By way of background, the Bank of England holds £375 billion of gilts. The US Federal Reserve has been buying $85 billion of US bonds each month giving a holding at the end of 2013 of some $3.7 trillion.   The Fed is now reducing its monthly purchases by $10 billion to  $75 billion of US bonds a month from January 2014 in a process known as “tapering”.  This is still significant monetary easing in the USA but it marks a turning point.  Over time we can expect the monetary easing to stop completely and eventually reverse through reductions in the gilt and bond holdings and increases in interest rates.

There are a number of consequential effects that can be expected, some of which are likely to impact your business:

Interest rates on government debt will rise as these have been driven down by QE. This may have an impact on company borrowing costs and if so, will reduce company profitability. At the start of the Financial Crisis interest rates fell rapidly, with UK bank base rates moving from 5% in late 2008 to 0.5% in early 2009.  There is a good chance that once rates start to rise the increases will come quickly.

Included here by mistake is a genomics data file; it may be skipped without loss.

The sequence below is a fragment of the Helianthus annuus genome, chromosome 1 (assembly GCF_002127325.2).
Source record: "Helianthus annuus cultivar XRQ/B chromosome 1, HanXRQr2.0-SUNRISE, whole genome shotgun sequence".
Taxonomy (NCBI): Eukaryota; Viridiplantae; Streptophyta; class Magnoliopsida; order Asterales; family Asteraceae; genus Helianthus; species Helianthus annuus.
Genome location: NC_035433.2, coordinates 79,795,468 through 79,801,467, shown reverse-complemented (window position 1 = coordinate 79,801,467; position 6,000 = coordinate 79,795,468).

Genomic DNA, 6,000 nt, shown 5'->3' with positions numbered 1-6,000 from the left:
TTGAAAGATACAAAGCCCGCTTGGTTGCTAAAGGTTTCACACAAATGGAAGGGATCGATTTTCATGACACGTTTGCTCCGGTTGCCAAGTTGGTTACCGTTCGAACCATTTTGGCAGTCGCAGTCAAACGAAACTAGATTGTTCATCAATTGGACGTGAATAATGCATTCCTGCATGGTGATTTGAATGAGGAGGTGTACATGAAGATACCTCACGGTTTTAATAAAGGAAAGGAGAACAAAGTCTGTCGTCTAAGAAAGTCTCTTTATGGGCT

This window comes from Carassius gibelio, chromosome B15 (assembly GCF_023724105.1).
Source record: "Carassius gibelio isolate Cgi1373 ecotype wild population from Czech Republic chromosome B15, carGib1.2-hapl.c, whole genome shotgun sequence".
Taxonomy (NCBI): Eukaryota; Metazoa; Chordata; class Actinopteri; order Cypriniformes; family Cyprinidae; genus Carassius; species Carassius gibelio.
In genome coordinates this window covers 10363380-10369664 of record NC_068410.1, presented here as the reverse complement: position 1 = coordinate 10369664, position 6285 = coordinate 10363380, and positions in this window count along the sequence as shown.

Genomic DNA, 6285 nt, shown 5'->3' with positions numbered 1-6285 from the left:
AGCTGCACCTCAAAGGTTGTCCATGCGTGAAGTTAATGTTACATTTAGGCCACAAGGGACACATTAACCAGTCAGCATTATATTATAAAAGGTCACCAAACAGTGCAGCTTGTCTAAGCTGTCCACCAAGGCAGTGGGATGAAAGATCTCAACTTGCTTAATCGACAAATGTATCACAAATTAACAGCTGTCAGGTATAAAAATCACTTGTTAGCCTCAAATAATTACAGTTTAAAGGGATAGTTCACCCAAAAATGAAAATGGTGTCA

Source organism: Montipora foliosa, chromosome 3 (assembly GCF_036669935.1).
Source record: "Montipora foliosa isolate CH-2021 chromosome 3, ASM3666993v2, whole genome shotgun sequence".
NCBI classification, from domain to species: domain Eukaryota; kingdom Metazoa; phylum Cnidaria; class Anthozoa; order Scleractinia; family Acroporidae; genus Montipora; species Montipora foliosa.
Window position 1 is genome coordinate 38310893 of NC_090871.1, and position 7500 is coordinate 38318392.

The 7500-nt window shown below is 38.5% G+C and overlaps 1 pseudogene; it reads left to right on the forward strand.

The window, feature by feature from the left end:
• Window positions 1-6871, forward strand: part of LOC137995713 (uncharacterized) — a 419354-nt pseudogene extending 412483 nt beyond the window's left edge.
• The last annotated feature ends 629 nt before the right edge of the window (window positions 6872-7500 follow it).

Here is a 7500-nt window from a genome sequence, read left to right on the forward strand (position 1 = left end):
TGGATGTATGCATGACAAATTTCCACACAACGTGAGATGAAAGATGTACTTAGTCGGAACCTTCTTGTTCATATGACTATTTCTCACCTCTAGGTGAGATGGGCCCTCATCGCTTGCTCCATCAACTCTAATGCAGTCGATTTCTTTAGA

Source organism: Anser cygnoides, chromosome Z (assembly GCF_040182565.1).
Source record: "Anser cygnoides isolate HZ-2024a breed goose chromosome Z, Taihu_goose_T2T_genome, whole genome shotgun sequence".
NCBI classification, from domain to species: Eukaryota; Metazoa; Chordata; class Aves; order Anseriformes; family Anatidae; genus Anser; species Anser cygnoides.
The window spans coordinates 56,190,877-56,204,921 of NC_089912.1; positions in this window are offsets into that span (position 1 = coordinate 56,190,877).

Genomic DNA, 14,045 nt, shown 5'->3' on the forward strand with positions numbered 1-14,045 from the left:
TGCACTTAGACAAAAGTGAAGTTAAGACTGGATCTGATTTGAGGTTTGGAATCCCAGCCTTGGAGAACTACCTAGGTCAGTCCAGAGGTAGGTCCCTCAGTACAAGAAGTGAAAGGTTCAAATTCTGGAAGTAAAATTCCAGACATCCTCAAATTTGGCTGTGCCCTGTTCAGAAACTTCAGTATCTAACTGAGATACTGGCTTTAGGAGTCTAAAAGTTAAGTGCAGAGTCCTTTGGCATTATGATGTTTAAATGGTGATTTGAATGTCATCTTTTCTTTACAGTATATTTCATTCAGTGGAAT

Pension liabilities will fall as they are calculated by reference to long-term interest rates. The interesting question will be what happens to assets held by pension schemes. To the extent the investment is in government bonds, prices are likely to fall leading to lower asset values. Investments in equities could rise as the economy recovers but this will be offset by higher interest costs. The other factor affecting equity prices is the multiple of earnings on which they trade – this is the big uncertainty. […]